Meredith Witte
PC: Donlin Gold  June 7, 2018


Donlin Gold Project Update: Final EIS Published

Dear Georgetown Community and Friends,

The U.S. Army Corps of Engineers has released their Final Environmental Impact Statement (EIS) for the Donlin Gold Project on April 27, 2018. To view the whole document, click here. To view the executive summary, click here.

Comments are being only accepted on the updated compensatory mitigation plan included as appendices to the final EIS document (specifically, Appendices J and M).

From USACE Special Public Notice: Comments on the compensatory mitigation plan will be accepted through a 30 day review period, beginning April 27, 2018, and ending May 29, 2018. This comment period is intended to provide those interested in or affected by this proposal an opportunity to make their concerns known prior to a decision being made by the Corps. All comments concerning the compensatory mitigation plan should be directed to: Mr. Jamie R. Hyslop, U.S. Army Corps of Engineers, Alaska District, CEPOA-RD-Hyslop, P.O. Box 6898, JBER, AK, 99506-0898; via email at: or; (907) 753-2670.

Donlin Gold, LLC (Donlin Gold) is proposing the development of an open pit, hard rock gold mine in southwestern Alaska, about 277 miles west of Anchorage, 145 miles northeast of Bethel, and 10 miles north of the village of Crooked Creek. The proposed project would be located in an area of low-lying, well-rounded ridges on the western portion of the Kuskokwim Mountain. The proposed Donlin Gold project would require approximately three to four years to construct, with the mine life currently projected to be approximately 27 years. The mine is proposed to be a year-round, conventional “truck and shovel” operation using both bulk and selective mining methods.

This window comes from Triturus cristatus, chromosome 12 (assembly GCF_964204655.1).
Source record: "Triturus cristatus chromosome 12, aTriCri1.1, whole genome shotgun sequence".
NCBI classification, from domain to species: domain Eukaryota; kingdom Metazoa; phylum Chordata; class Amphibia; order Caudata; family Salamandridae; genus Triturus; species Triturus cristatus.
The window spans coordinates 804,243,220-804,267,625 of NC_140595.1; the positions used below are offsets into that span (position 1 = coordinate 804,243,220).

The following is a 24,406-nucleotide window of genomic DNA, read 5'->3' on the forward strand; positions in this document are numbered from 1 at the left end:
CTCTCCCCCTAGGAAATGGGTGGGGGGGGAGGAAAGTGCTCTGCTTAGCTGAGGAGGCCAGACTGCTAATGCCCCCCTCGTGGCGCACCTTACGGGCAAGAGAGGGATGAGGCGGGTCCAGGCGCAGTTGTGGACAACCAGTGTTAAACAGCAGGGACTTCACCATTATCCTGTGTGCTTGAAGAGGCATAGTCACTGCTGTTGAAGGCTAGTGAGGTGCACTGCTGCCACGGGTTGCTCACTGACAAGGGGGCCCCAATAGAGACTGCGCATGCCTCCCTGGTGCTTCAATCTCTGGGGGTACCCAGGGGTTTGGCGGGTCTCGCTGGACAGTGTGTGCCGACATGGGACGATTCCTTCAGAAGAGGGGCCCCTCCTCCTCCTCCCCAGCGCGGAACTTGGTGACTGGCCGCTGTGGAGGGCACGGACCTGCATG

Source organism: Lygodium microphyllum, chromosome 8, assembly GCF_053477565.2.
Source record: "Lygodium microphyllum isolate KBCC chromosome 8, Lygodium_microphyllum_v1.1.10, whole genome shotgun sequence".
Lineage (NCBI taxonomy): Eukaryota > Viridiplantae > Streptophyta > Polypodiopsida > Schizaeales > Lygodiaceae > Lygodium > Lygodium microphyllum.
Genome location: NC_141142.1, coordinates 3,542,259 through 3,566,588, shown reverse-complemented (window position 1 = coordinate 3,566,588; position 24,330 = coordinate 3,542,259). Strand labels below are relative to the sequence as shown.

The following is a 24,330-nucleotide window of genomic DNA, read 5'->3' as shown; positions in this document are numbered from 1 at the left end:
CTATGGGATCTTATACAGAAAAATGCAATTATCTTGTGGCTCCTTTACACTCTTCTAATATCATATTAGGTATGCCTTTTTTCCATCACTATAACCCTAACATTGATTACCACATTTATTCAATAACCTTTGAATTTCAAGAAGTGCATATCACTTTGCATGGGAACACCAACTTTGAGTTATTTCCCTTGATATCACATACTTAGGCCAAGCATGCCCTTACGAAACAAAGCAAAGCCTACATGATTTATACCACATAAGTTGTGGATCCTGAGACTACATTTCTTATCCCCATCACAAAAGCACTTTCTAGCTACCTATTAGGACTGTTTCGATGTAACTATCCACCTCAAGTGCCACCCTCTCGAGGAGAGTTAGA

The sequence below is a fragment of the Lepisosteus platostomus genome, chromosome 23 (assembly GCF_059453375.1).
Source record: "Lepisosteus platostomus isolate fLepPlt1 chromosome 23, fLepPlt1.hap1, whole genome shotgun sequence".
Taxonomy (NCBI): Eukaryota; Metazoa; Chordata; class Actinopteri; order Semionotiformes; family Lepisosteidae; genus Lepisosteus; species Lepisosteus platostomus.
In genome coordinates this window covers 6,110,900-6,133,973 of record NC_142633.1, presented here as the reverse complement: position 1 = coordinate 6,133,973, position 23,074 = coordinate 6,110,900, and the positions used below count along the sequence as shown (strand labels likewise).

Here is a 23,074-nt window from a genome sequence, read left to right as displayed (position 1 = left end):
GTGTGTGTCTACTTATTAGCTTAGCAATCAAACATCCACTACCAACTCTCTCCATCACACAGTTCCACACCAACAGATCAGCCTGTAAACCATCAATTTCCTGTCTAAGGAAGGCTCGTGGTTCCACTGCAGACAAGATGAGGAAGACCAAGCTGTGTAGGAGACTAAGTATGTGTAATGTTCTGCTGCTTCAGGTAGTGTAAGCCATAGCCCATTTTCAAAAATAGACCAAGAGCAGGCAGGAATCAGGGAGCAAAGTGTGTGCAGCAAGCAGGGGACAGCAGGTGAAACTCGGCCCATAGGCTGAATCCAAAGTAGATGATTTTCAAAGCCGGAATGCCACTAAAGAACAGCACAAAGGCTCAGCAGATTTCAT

Updates for Appendix J: USACE Section 10 Rivers and Harbors Act/ Section 404 Clean Water Act Permit Application and Appendix M: Compensatory Mitigation Plan from December 2017 include: 

Updated Affected Wetland and Stream Areas
1. The quantities of wetland acreage and stream length impacts were updated to reflect
the current wetlands mapping based on the Preliminary Jurisdiction Determination
report (PJD) dated December 2016 that was requested by the Corps as part of the